Digital sales generate 55% of HSN’s overall sales, and the retailer is looking to new platforms, such as Facebook Live, to acquire customers.
The number of email campaigns Target sent between Dec. 26 and Jan. 2 rose nearly 87%.
Consumers’ inboxes didn’t get a reprieve from retailers’ marketing emails in the week after Christmas.
Six out of eight large retailers (Amazon.com Inc., Toys R Us Inc., Macy’s Inc., Dick’s Sporting Goods Inc., Best Buy Co. Inc., Wal-Mart Stores Inc., Kohl’s Corp. and Target Corp.) boosted the number of emails they sent from Dec. 26-Jan. 2 compared to the same period a year earlier, according to data released today by digital marketing vendor eDataSource, which gathers email marketing data from a panel of about 1.4 million consumers around the globe.
Wal-Mart, No. 4 in the Internet Retailer 2016 Top 500 Guide, and Kohl’s (No. 19) were the only retailers that sent fewer emails this year than they did a year earlier. Wal-Mart sent 219 million emails the week after Christmas, down 18.0% from 267 million a year ago, and Kohl’s sent 111 million emails, down 6.7% from 119 million, according to eDataSource estimates.
Even while overall message volume declined, both retailers boosted the number of email campaigns they sent—Wal-Mart sent 198 email campaigns, 26.1% more than the 157 it sent a year earlier, and Kohl’s sent 50 email campaigns, up 42.9% from 35 a year earlier. That suggests that both merchants focused on delivering emails aimed at shoppers’ interests rather than broadly focused messages that are typically less likely to drive shoppers to open and read a message, says John Landsman, eDataSource’s director of strategy. And, in fact, both retailers boosted their email open rates; Wal-Mart’s rose to 15.9% from 13.5%, while Kohl’s reached 14.9% from 14.3%.
Dick’s Sporting Goods (No. 62) posted the most dramatic increase during the post-Christmas week, sending a total of 127 million emails, 388.5% more than the 26 million it sent in 2015. It also doubled the number of campaigns it sent during the period to 46 from 23 a year earlier.
The large growth in post-Christmas email volumes fit within the confines of a broader trend in which retailers are sending a lot more email campaigns than they used to—even compared to a year ago. Amazon.com Inc. (No. 1), for instance, sent 1.6 billion emails from Dec. 11-25, up 23.1% from 1.3 billion in 2015. Those emails were part of 1,970 email campaigns, a 42.2% jump from 1,385 campaigns in 2015. From Dec. 26-Jan. 2, it sent 519 million emails, a 15.1% increase from 451 million in 2015. Those emails were part of 1,039 email campaigns, a 59.8% increase from 650 in 2015.
In sending more emails that are more finely tuned to shoppers’ interests, Amazon’s open rate the week after Christmas reached 33.0%, up from 26.7% a year earlier. Its read rate the previous two weeks was 25.1%, up from 22.3%.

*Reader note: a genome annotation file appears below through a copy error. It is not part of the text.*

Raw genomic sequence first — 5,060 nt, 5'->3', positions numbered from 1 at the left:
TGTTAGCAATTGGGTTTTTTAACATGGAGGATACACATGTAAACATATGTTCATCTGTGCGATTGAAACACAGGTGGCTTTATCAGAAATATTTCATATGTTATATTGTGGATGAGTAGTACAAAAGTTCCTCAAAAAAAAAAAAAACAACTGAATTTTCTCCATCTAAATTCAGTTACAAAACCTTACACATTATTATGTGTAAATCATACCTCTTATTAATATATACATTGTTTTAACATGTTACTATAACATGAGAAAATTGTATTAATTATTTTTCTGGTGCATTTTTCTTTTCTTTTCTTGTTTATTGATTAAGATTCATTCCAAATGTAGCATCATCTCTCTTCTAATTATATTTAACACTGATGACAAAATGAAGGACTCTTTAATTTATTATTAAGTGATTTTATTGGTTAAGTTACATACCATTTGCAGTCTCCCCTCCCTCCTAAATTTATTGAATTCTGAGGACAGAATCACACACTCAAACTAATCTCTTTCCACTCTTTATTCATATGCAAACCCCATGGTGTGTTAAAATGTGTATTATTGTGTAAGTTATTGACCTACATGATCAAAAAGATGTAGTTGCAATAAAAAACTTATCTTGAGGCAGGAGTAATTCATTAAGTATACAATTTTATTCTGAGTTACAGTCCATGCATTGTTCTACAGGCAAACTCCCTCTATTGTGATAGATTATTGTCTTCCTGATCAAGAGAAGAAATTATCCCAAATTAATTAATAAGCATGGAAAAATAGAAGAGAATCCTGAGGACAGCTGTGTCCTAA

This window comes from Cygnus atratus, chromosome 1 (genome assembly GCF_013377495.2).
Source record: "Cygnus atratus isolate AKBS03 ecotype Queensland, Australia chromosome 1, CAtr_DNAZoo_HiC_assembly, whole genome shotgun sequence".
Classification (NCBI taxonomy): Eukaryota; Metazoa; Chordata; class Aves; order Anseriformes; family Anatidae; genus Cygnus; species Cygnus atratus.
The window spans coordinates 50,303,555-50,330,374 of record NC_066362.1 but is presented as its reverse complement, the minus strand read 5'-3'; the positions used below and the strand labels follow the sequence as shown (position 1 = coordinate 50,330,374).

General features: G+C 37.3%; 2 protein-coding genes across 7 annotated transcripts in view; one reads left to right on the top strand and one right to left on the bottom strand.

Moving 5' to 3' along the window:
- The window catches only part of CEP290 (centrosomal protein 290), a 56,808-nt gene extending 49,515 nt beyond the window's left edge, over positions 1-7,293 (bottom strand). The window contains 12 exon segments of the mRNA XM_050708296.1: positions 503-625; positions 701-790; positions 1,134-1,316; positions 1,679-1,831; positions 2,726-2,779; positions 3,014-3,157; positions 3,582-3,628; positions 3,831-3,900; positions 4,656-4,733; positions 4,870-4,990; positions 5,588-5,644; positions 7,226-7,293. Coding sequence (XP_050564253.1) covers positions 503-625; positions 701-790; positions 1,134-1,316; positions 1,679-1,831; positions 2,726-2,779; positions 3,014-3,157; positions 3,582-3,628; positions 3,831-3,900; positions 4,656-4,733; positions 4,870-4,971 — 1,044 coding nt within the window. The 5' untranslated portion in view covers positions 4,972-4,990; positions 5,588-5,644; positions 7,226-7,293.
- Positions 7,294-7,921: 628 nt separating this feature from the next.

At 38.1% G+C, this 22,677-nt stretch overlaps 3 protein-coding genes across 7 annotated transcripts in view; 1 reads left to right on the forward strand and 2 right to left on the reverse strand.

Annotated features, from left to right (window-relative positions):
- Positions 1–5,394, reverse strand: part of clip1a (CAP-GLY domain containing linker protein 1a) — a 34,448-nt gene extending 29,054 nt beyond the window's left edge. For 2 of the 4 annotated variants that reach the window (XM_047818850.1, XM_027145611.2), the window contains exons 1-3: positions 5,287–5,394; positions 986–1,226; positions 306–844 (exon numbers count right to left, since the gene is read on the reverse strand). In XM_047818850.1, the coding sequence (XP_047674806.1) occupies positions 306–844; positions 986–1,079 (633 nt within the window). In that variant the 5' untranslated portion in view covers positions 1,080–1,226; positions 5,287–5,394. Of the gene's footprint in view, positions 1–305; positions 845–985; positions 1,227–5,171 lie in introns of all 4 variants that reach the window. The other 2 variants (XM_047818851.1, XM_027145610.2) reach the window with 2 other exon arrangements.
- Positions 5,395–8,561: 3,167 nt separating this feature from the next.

Amazon, however, is an anomaly in that respect, says Landsman. “Amazon is as sophisticated an emailer as I’ve ever seen,” he says. “Amazon puts more out there and consumers will open it up because it’s the right stuff. People have higher tolerance for emails during holidays but if add relevance and timing, you increase the tolerance even more.” However, most retailers that increase their email volumes don’t have the expertise that Amazon does, which is why just about every other retailer—save Wal-Mart, Kohl’s and Target—saw their open rates fall. “When you send more emails, you need to be smart about it,” he says. “Those that are smart, get better results.”
Here is the email data for the week after Christmas:
EDataSource data shows that many of the best-performing emails during the post-Christmas week were either tailored to a shopper’s specific interests—a Target email on Dec. 31, for example, featured the subject line “We picked some things just for you” that had a 29.4% open rate—or were explicitly promotional. For instance, Best Buy sent an email on Jan. 1 with the subject line, “Treat yourself for the new year --- OPEN NOW for your coupons while they last” that had a 21.6% open rate.
Email volumes continue to rise because email is a cheap way to drive consumers to visit a site and buy; the average cost per order from an email is $5, according to Forrester Research Inc.’s report “The State of Retailing Online 2016: Marketing and Merchandising.” That’s far less than other tactics such as paid social media marketing ($16), paid search ($24) and remarketing ($26). Moreover, it’s incredibly effective. For instance, Adobe Digital Insights says email drove 15.4% of online sales from Nov. 1-Dec. 5, behind only search (39.5%) and direct traffic (26.9%), and ahead of referral sites (15.8%), display (1.6%) and social media (0.9%).